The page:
By Elena Faber

Friday, July 8, 2011

To Bogota


On the 8th, we stuffed the cats in their handy little carriers, loaded our suitcases into the cars and went to the airport. It was in the morning and we had to check in all of our seemingly one thousand suitcases. Damon was at camp, so Elena and I decided that I would take care of Len for the day, and Elena would cart around Ike. Both cats each had a toy in their carriers, but neither really played with them. At first they meowed a lot, but eventually they realized their attempts at making us so guilty of making them unhappy we would take them out, were being more or less ignored. So they quieted down a bit. At the airport, our grandparents, the Elzingas, and the Buists were there to see us off. Finally we said goodbye and walked down the hallway to security. We had to take the cats out of the carriers and walk through with them. They each had a harness on, but we only had one leash and they wouldn't let us take it back through for the second cat. We decided Elena would hold Ike, but the leash would be hooked on as back up, because he was the most squirmy and unhappy of the two. When I went through with Len, he kept trying to get away, but I somehow managed to keep him in my arms and not on the floor running away. We found our terminal and sat down to wait. A lot of people stared at the cats, and everyone liked them. On the plane, we stuck them under our seats, and they didn't make too much noise. When we took off on the other hand, they meowed like crazy. Everyone turned and looked at us saying “are those cats?!” We just kind of laughed and nodded. It was an hour and a half flight, so in the air it was pretty uneventful, but, once again, as we landed they meowed a bit. In Atlanta we dragged all our stuff to the train and took it to our part of the airport. We had a bite to eat in the food court type of place, then put our stuff by our terminal. While Dad stayed with our belongings, us girls went in a few stores and looked at the 'airport art', which was clothes made out of reused materials, like plastic bags and pop cans. We got on the plane, and a lot of people were speaking Spanish. The cats went back under the seats and I took a little nap and watched a movie. The cats weren't quite as noisy during take off or landing, so that was an up. When we got off, we had to stand in a line until we saw a sign for people with diplomatic passports (like us!). We sped past all the other people and went to the desk. They didn't ask at all about the cats, even though a few people came up and looked at them (like the pilot of one of the planes). A man with a sign that had Dad's name on it was waiting for us. We picked up the rest of our luggage and went outside. While we were waiting for our van, a big German Shepard came up and sniffed Len's carrier. Len poofed right up, and he definitely didn't like the dog. Luckily, the owner pulled the dog away pretty quickly. We drove to our apartment and lugged our luggage into the elevator and then into the apartment. We did a little bit of organizing/unpacking in the roomy apartment, then went to bed. We were tired, and it was late.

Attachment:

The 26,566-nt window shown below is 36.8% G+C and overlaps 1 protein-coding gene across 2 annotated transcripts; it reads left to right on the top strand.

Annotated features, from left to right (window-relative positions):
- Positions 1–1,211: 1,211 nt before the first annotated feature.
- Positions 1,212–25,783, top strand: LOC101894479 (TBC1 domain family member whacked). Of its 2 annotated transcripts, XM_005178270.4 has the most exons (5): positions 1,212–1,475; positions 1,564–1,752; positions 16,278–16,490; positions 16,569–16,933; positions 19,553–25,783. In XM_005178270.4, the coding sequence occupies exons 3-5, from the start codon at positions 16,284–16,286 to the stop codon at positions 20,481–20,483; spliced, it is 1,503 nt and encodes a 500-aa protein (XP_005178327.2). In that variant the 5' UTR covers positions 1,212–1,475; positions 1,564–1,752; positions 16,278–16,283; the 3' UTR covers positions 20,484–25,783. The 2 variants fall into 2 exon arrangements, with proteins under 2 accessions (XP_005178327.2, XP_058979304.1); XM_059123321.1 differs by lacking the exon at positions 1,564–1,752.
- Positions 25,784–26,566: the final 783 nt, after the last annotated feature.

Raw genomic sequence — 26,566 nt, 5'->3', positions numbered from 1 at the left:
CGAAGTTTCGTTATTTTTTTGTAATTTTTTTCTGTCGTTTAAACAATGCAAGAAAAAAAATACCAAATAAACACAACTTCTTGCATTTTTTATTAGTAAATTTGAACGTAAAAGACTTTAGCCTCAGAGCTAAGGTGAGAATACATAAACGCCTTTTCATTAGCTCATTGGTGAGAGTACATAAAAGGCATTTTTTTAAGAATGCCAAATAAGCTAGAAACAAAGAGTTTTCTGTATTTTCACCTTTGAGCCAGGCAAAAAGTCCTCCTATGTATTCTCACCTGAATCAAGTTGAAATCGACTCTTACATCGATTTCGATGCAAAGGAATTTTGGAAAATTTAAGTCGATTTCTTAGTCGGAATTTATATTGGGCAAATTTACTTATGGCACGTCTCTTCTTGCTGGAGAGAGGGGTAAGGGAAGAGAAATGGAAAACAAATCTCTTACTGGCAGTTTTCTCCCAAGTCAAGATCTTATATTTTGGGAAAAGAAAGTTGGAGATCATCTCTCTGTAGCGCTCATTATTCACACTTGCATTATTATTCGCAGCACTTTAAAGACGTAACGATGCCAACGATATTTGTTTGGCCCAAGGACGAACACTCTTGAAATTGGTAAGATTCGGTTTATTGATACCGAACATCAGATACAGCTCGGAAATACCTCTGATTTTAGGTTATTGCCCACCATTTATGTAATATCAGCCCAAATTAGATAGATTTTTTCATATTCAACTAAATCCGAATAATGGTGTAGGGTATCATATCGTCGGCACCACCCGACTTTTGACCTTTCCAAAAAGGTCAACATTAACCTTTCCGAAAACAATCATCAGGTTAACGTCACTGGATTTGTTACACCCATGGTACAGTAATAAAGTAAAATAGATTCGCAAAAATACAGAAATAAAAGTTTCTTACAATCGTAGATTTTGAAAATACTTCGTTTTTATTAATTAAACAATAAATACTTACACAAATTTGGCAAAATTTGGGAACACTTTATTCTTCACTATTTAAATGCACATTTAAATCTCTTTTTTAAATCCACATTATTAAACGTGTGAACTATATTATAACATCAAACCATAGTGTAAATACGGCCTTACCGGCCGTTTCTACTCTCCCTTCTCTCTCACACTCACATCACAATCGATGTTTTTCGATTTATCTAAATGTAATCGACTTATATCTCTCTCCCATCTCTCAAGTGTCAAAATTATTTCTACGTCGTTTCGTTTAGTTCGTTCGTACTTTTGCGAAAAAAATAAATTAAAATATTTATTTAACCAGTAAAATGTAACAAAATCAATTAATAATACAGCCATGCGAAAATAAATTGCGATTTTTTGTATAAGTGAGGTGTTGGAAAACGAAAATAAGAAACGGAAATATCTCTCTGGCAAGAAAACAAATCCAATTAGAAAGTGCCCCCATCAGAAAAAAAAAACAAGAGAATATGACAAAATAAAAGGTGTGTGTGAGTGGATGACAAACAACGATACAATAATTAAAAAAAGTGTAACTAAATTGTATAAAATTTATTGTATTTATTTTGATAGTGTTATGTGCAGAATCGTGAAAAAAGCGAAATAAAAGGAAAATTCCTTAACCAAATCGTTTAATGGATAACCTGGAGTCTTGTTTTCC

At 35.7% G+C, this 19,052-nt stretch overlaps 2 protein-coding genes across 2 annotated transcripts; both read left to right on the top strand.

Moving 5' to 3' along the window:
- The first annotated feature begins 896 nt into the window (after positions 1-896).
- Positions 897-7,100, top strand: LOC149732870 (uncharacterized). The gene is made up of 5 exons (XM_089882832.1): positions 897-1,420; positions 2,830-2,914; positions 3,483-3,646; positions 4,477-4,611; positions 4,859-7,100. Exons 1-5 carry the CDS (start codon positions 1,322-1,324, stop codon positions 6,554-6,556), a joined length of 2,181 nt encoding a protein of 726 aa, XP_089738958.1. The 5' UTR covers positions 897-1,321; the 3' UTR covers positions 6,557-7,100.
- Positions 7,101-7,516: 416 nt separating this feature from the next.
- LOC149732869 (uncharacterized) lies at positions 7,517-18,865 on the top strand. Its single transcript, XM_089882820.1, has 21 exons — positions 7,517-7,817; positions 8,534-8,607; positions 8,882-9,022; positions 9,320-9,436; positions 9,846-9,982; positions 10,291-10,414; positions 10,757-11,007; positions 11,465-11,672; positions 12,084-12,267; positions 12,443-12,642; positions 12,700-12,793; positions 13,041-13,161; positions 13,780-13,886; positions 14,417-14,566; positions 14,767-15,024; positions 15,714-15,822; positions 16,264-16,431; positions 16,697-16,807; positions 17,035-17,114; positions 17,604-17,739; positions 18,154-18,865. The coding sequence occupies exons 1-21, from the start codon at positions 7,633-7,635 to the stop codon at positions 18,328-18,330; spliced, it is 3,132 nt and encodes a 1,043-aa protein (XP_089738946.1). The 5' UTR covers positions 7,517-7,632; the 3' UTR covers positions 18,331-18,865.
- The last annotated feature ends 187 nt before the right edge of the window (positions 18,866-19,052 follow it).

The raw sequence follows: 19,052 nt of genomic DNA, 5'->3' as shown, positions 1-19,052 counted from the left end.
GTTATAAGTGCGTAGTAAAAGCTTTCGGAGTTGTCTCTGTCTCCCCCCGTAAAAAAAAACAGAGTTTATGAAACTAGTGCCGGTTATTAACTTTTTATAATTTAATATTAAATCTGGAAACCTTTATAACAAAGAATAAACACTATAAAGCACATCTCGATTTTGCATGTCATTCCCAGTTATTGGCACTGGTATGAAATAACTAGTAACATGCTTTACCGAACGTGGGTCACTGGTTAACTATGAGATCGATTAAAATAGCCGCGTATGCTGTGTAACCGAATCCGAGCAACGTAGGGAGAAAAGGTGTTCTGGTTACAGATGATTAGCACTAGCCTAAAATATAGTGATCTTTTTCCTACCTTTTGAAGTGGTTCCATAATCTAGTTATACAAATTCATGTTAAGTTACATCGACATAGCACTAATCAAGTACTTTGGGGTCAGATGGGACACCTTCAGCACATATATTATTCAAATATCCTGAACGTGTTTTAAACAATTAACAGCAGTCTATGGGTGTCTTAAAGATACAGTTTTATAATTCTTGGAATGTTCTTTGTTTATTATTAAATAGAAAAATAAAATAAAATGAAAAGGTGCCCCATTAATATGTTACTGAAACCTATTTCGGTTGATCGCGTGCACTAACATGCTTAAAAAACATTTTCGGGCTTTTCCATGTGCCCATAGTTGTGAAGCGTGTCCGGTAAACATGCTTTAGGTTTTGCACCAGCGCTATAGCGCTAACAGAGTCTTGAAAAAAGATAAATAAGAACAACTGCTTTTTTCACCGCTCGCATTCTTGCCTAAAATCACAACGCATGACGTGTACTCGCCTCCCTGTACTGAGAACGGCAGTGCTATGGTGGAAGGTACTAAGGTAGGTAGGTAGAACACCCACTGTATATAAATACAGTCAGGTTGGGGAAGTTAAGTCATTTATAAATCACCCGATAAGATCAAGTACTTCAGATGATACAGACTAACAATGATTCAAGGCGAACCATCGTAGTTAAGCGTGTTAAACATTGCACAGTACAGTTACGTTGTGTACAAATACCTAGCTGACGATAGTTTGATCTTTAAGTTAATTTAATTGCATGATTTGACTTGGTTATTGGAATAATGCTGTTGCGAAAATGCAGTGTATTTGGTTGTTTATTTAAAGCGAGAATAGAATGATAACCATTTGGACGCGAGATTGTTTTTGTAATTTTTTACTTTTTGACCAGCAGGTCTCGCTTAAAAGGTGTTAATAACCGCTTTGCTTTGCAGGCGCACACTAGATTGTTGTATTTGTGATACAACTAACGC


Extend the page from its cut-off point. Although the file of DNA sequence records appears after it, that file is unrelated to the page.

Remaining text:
By Maddie